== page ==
Sue Yovich

With a confident gaze and a voice that commands attention, it is apparent that Sue Yovich is a very strong woman.  She has to be; she’s had a tougher life than many.
Sue explains, “I was in state care from 2 months old until I was15.  I ended up being in and out of mental hospitals and received shock treatment at 13.  I was sexually abused when I was very young and again at a psychiatric hospital, which led me into drugs, heroin and then prostitution to supply that habit.”
Sue stopped using heroin 20 years ago and is currently on a methadone programme.  Although things aren’t always simple, she has come a long way.  Today Sue keeps a lovely home and has a large circle of support around her.
The 59 year old has a number of health conditions which mean that she needs regular support.  Sue uses Individualised Funding through Manawanui as a means of meeting her support needs, allowing her to hire somebody who suits her schedule and requirements.   “My life didn’t really get on track until Manawanui.  I really thought that I would get back to drugs once my partner died last year.  I locked myself in my room and did nothing basically.  I kept having accident after accident.”

Sue credits her support person Wendy for helping her get through those difficult months.   “She’s made me feel that I matter.  She made me laugh again, you know.  She does things around here and does things because she wants to, not because she has to.  She is a lovely person and is very much like me, but without the harder side.  It’s been a learning curve for her.  For her to accept me as I am is just the best thing.”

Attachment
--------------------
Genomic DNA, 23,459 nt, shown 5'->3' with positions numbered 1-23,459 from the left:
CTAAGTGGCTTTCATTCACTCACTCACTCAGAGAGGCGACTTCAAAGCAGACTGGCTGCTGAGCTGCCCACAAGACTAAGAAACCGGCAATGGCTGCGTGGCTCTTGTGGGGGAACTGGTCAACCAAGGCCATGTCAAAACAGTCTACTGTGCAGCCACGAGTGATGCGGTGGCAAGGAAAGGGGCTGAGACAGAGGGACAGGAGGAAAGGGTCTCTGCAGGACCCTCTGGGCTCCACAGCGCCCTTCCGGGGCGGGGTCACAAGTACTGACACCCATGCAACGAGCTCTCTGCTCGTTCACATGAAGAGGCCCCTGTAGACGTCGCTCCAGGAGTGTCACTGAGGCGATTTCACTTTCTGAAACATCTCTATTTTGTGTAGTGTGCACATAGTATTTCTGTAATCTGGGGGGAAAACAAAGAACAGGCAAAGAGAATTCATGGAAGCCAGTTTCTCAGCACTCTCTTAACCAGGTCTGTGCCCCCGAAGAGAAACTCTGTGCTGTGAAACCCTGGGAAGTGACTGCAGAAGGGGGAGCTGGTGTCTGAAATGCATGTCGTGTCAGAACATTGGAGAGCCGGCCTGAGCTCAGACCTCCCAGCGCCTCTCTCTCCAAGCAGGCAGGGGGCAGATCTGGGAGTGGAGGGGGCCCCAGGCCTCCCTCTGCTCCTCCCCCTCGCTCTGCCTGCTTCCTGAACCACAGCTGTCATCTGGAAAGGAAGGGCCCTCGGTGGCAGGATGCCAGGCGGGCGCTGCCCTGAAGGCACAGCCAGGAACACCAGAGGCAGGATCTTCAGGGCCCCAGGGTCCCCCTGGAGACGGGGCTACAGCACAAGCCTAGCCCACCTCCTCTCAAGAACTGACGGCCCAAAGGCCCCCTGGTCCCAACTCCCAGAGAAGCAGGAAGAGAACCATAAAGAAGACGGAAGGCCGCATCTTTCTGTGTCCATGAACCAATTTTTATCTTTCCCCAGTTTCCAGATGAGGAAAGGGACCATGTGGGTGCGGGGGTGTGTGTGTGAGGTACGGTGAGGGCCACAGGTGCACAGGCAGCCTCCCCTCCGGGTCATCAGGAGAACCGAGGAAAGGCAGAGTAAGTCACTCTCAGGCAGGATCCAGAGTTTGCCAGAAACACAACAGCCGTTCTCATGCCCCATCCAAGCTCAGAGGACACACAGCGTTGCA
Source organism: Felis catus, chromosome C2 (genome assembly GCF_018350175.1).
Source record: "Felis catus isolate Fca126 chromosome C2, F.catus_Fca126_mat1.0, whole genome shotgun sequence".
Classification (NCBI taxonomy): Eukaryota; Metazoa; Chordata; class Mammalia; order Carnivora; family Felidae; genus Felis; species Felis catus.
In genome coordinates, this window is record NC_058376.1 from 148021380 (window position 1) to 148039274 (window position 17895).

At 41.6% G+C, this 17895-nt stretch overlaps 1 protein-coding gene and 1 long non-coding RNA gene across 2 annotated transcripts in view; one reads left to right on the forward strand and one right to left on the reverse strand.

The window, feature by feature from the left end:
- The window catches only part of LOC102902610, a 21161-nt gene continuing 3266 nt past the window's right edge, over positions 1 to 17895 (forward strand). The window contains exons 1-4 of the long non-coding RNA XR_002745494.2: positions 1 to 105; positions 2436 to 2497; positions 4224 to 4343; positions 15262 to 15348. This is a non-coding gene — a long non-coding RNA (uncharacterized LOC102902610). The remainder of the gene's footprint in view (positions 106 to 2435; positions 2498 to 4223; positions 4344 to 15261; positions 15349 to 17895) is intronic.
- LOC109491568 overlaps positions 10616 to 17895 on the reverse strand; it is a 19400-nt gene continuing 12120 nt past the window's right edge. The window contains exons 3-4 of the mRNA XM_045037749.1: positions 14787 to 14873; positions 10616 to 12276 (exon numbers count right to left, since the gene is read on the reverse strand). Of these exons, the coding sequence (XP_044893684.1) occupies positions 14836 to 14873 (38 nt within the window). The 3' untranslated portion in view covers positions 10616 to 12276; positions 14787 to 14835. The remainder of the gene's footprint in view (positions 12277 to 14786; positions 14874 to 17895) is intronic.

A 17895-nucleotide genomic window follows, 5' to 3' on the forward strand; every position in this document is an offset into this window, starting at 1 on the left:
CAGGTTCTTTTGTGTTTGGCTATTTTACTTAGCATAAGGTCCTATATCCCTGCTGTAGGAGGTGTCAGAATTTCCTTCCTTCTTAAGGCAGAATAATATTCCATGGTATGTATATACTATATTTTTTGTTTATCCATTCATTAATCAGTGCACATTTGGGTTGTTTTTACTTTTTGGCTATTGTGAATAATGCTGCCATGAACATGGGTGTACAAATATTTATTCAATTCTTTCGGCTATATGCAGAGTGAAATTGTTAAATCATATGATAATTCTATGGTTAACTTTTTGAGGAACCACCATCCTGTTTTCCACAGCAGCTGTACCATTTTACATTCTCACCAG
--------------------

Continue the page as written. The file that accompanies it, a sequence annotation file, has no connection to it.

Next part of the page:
Sue says that she and Wendy have developed a friendship and often do other activities together outside of their working relationship.   “Sometimes Wendy and I will go out and have a coffee.  We go out to the beach and feed seagulls.  Every time I go out with her and we go somewhere I see life differently and with different eyes.”
Her turbulent past now behind her, Sue hopes to memorialise it into a book.   “I’ve got a laptop now and I want to start writing my book.  It is my long-term goal,” she says.
Although she suffered from depression following her partner’s untimely death, today Sue is optimistic.   “Now I feel good getting up in the morning and I feel good going out and doing things again.  That’s a huge change for me.  I have my independence.  I don’t want for anything now.  I wish that I could have this or I could do that, but I can do it all in time.  I’m just taking it one step at a time.”